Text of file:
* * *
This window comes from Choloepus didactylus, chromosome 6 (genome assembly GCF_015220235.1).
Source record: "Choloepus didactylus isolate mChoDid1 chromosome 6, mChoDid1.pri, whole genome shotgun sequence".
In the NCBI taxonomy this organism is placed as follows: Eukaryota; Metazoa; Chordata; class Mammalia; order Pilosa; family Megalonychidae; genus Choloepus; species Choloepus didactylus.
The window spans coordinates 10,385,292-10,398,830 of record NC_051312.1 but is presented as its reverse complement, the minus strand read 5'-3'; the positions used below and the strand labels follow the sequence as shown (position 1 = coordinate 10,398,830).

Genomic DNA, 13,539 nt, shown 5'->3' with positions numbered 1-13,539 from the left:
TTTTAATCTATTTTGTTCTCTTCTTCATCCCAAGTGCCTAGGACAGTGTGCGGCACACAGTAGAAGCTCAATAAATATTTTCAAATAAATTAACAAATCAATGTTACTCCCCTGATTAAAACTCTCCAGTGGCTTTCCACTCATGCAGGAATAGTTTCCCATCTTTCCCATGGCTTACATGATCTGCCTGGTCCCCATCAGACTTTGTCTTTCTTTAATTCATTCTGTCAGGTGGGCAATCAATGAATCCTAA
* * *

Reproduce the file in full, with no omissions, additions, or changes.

This window comes from Choloepus didactylus, chromosome 6 (genome assembly GCF_015220235.1).
Source record: "Choloepus didactylus isolate mChoDid1 chromosome 6, mChoDid1.pri, whole genome shotgun sequence".
In the NCBI taxonomy this organism is placed as follows: Eukaryota; Metazoa; Chordata; class Mammalia; order Pilosa; family Megalonychidae; genus Choloepus; species Choloepus didactylus.
The window spans coordinates 10,385,292-10,398,830 of record NC_051312.1 but is presented as its reverse complement, the minus strand read 5'-3'; the positions used below and the strand labels follow the sequence as shown (position 1 = coordinate 10,398,830).

Genomic DNA, 13,539 nt, shown 5'->3' with positions numbered 1-13,539 from the left:
TTTTAATCTATTTTGTTCTCTTCTTCATCCCAAGTGCCTAGGACAGTGTGCGGCACACAGTAGAAGCTCAATAAATATTTTCAAATAAATTAACAAATCAATGTTACTCCCCTGATTAAAACTCTCCAGTGGCTTTCCACTCATGCAGGAATAGTTTCCCATCTTTCCCATGGCTTACATGATCTGCCTGGTCCCCATCAGACTTTGTCTTTCTTTAATTCATTCTGTCAGGTGGGCAATCAATGAATCCTAA